My Power Suit, Joan Rivers, and Me
Walking down Mercer Street in SoHo last week, I was drawn to a power suit posed provocatively in the floor-to-ceiling windows of a Dolce & Gabbana boutique and had a flashback to the time when I wore my own black Dolce embroidered suit paired with stiletto heels for an investment bank event. In attendance: the legendary Joan Rivers.
Along with a pair of gold hoops, a bold red lip and my hair styled in a sleek chignon, I felt ready to tackle anything by choosing a powerful statement with feminine twists that meant business. I was running 20 minutes late —a constant trait some may call fashionable. Regardless, I was in the kind of mood where ‘nothing could make me laugh.’ Glad to be out and looking forward to Joan for her 'in your face' comedy that afterwards, one recognizes as actually nutritious.
Before the show began, I slipped backstage to catch a glimpse. I admit it: I wanted to see the “real" Joan Rivers and maybe hear her dish one of her patented takedowns at a stagehand or fellow performer; any unsuspecting victim, really. I acted naturally while entering the backstage inner sanctum. There was the to-be-expected air of anticipation and preparation. I stared at everyone and everything, fascinated by the urgency of it all and a little dazed.
Just then a group of performers crossed on my left. I was distracted as they crowded past after their final rehearsal —and to make way, I suddenly backed up, not noticing someone more petite behind me. Just as I stepped back, there came a piercingly loud, “Oww!” One of my advanced-weaponry power-heels had come down hard on someone’s foot.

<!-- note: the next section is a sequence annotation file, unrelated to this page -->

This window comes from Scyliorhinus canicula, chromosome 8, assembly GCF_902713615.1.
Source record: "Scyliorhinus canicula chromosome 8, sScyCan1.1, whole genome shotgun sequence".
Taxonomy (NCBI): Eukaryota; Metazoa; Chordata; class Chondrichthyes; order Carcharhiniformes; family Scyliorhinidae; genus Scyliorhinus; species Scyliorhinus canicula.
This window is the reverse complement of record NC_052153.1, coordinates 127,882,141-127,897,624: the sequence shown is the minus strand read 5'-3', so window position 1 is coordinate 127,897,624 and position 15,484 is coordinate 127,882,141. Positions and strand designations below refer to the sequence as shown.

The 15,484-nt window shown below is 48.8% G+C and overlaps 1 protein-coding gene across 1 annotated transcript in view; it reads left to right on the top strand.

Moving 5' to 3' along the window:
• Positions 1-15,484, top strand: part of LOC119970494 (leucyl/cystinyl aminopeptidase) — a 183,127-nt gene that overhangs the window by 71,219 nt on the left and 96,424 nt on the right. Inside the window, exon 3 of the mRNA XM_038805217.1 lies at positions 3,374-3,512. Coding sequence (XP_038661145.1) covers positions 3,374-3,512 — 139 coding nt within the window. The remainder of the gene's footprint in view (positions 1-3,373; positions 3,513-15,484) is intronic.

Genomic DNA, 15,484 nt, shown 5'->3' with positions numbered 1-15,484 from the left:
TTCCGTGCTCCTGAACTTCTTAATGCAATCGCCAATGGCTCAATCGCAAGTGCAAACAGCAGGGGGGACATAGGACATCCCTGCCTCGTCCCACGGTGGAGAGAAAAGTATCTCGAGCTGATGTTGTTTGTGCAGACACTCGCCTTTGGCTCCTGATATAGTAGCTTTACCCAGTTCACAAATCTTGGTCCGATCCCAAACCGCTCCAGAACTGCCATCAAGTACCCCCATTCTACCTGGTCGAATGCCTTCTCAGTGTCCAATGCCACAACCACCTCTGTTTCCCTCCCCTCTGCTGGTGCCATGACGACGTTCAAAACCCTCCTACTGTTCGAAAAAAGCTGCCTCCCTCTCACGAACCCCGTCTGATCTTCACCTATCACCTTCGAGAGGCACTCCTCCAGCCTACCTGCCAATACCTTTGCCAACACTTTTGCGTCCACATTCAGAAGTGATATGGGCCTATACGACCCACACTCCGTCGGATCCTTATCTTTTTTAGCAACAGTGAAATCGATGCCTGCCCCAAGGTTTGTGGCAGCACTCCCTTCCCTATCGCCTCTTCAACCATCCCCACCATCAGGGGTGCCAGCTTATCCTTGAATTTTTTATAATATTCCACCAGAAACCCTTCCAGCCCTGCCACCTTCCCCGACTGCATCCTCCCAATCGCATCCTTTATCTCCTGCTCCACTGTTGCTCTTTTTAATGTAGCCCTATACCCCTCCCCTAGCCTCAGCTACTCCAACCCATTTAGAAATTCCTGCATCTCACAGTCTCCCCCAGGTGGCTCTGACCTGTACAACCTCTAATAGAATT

That petite someone turned out to be a very pissed off Joan Rivers.
She immediately followed with, “Ouch! Amazon attack!”
Speechless in shame, I waited for what came next from the mouth of this notorious tongue-lasher. She looked me over with her laser-scan. I saw her register how badly I felt about my inadvertent offense. I could almost hear her mind weighing the pros and cons of whether to give this girl a break. But her quick wit snapped and delivered a gift: she smiled and croaked out in legendary tone of voice and accent we all knew, “Girls gotta step forward, not on each other, Giraffe Sister!” Laughing with relief— I exhaled and noticed what she was wearing.
In her plush black frock jacket with wide-leg flared black pants and patent leather heels; it struck me that it was a diminutive version of my own pantsuit outfit. Joan Rivers and I matched, and after our awkward encounter, we were all the more “sisters" for it. I meekly asked, “Who are you wearing?” She cracked “Trying to steal my line?” then stage-whispered “Dolce Gabbana. Vintage.”
And with that, she was off. By all accounts, Joan Rivers gave many sisters a break over the years, despite her tough public persona. She was a pioneer through her comedic teachings. Finding humor in the difficult, even dark truths of living, she was respected for discovering and revealing humor from within her own grief. When we ‘officially’ met in the Green Room after, she was every bit a caring mother interested in everyone's stories— I heard her tell a young girl, “Oh, no, I didn’t always want to be a comedian. When I was your age, I wanted to be an actress. If I had another life, maybe that’s what would have been, but I love what I do, and I’ve learned that if you want something bad enough, and are willing to work hard to get it, almost anything is possible. So, eat your vegetables!”
This from the woman who, earlier on stage delivered a set including the following joke: 'When I was born, my mother asked the doctor, "Will she live?" He said, "Only if you take your foot off her throat.” I understood the minute an involuntary laugh came out of me— that this incisive and comedic view of life was her unique talent, power, and force. Joan Rivers sent her message through her life and her work, and on stage or television, there was very little that cannot be beaten back with humor, nor be made better with a little bit of sisterhood. With that thought, I marched inside the boutique to try on a new power suit, reminded of Joan's commitment to the power of being unapologetically yourself.